When Graham Rose was at school, he was one of the founding members of the camera club. After leaving school at age 15 (normal in those days in the UK), he applied for work at the famous London Camera Shop ‘Wallace Heaton’ of Bond Street. That was September of 1963.
He received higher than standard wages, first working the counter and then the workshop of the repair department. In those days standards were very high, there was no personal talking during working hours and you had to dress smartly. High standards of workmanship and pride in his work were among the ethics he developed. The clients of the London Camera Shop were the rich and famous including Queen Elizabeth II. Full restorations were their specialty including optical, chrome and paint work. They were also one of the first companies to include modern testing of equipment.
Over the years Graham worked for three different camera repair companies, the last one for 26 years. At the start of 2000 changes in the photographic trade and poor management caused his last employer to go out of business. Finding himself unemployed, Graham first thought of leaving the CR field but many people asked him to carry on with their repairs so he decided to set up his own full time business, GR Enterprise Services.
Many small business in the UK are suffering from high overhead, high rent and taxes. Since Graham had been operating a part time business out of his home for many years, he decided to modify his house and work from home. This reduced his overhead and had a number of tax advantages.
Graham is a forward thinking person. He was the first in the UK that imported the ZTS Tester II (our associated tester R&D business) “which is still giving sterling service”. He could also see the digital revolution and even when his customers were still dominantly film he was in the digital world.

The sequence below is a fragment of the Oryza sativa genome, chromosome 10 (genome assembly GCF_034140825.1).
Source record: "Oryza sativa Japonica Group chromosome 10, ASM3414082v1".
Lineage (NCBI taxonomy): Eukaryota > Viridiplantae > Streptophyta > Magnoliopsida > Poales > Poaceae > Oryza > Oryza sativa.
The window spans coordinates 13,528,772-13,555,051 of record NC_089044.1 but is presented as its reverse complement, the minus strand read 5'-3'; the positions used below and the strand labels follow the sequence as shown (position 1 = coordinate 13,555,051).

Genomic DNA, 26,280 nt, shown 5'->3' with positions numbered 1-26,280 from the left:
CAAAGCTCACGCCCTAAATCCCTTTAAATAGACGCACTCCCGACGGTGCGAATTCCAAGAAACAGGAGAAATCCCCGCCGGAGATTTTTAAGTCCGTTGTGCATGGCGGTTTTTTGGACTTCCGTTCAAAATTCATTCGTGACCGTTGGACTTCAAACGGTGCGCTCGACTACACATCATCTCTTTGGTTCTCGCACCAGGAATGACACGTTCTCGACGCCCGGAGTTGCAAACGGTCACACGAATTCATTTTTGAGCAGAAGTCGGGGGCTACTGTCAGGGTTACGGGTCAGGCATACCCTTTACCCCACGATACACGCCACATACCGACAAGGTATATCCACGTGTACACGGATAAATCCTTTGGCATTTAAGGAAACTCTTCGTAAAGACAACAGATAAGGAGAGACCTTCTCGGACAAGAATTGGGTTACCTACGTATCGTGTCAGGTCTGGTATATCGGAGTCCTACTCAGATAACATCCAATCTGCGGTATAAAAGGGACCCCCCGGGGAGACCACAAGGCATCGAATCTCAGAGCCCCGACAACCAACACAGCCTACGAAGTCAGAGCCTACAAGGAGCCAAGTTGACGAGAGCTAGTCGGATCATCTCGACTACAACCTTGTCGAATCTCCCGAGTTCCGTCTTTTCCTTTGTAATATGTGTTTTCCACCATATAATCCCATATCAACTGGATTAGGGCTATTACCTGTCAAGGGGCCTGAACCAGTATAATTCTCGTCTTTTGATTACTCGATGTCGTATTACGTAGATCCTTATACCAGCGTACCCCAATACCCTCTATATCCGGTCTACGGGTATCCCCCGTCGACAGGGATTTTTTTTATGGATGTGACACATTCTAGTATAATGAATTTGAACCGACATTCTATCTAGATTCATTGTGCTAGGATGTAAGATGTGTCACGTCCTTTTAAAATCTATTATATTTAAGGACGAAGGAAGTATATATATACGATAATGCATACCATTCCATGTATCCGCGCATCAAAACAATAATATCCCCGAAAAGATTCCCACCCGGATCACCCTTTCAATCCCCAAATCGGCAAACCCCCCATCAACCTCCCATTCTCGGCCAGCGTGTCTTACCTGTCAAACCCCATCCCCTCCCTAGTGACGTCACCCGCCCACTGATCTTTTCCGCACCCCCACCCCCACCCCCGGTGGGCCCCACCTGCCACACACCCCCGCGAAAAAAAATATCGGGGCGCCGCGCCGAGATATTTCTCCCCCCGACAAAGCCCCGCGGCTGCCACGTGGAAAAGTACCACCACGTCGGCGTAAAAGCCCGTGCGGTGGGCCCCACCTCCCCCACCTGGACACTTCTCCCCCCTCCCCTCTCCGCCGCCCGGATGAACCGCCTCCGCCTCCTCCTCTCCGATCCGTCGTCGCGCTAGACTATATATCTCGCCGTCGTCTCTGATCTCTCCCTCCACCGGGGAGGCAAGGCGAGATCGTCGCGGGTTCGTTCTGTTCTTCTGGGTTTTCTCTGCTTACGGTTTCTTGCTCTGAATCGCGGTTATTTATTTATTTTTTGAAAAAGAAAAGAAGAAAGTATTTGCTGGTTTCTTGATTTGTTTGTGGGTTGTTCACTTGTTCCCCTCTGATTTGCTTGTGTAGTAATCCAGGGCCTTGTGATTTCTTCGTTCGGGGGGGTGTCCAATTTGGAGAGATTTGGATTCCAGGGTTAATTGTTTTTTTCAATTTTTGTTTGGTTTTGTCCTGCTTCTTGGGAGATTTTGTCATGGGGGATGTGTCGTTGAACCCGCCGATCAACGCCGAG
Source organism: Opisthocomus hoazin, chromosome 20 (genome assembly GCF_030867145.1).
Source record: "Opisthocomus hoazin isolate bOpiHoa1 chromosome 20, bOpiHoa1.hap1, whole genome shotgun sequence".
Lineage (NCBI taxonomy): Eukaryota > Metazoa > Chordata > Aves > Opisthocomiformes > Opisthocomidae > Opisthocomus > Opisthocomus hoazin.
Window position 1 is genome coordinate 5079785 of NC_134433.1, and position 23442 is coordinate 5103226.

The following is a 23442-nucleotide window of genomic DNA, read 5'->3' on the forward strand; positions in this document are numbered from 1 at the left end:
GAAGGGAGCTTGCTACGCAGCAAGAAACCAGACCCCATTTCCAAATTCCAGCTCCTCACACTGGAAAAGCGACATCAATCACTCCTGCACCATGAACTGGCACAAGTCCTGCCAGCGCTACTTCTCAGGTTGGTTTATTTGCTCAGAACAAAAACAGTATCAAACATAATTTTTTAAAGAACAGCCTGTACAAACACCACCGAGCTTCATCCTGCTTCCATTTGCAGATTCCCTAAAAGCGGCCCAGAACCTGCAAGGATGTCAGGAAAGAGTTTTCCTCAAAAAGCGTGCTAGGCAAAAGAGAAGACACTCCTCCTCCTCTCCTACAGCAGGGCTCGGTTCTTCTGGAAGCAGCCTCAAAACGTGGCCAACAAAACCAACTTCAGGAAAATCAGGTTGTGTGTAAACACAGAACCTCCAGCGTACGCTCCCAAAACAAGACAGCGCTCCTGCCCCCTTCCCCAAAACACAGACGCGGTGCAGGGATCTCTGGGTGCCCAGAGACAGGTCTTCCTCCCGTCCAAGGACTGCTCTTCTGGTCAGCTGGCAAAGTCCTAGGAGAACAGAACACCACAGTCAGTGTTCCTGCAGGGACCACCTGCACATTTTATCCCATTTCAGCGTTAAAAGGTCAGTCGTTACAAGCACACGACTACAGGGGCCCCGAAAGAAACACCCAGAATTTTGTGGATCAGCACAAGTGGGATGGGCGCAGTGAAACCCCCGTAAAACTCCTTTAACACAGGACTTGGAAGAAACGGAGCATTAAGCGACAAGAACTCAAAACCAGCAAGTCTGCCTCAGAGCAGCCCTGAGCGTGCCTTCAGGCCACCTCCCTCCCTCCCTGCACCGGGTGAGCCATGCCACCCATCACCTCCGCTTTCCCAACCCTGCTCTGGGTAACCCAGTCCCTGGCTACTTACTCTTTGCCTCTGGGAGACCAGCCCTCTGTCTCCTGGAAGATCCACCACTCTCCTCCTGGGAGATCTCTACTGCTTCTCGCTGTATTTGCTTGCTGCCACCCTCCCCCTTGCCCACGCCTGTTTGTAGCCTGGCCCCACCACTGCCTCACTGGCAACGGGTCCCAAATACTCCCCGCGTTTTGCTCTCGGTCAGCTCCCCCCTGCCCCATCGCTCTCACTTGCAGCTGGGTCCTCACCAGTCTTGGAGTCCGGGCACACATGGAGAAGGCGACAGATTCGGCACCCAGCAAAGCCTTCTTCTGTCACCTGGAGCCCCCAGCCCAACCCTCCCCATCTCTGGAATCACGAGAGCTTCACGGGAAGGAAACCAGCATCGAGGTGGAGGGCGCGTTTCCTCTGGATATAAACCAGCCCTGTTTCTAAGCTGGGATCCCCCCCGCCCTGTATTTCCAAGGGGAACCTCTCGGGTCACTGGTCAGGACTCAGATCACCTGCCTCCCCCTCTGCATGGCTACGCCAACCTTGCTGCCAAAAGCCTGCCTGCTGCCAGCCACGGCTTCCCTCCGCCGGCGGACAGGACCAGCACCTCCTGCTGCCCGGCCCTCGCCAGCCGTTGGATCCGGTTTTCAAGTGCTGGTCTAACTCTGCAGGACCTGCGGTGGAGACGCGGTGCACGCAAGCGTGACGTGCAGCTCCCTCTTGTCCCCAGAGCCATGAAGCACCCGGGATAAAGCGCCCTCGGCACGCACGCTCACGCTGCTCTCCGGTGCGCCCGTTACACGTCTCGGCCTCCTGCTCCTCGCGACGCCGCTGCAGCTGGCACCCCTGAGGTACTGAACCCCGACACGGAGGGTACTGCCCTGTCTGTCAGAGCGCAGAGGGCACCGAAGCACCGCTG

As he developed his contact list, he was asked to undertake different types of repair jobs. One of these was a large local hospital involved in a twenty year research program that used medical photography to document eyes for a diabetes study. Nineteen and one half years into the study the Ricoh based camera and flash equipment had problems. The manufactures were not the slightest bit interested in helping and the hospital was told to spend about ƒ45,000 ($90,000 US) on new equipment. It wasn’t just the cost. The lack of consistency between the two systems would ruin the nearly complete twenty year project. The hospital asked Graham for help. He repaired the equipment for about ƒ800, the photographic department was delighted, the twenty year project was saved and completed. “My putting myself out to help a desperate situation has been well rewarded by this hospital, they are now my biggest customer in sales”.
Yes GR Enterprise Service expanded into sales. He could see the defect of big box stores with disposable counter people. Nobody knows what they are doing, not the store and not the consumer. He doesn’t try to compete with box stores, he exploits their major weakness and fills a niche they can’t scratch.
After the completion of their diabetes study, “the hospital became interested into looking into the digital market and were quite excited when Kodak announced that they were developing a full frame DCS 14n camera. By my doing the research and getting the information, the hospital placed an order for four 14ns and a number of high quality of Nikon lens.” That order that was worth ƒ16,000 ($35,000 US).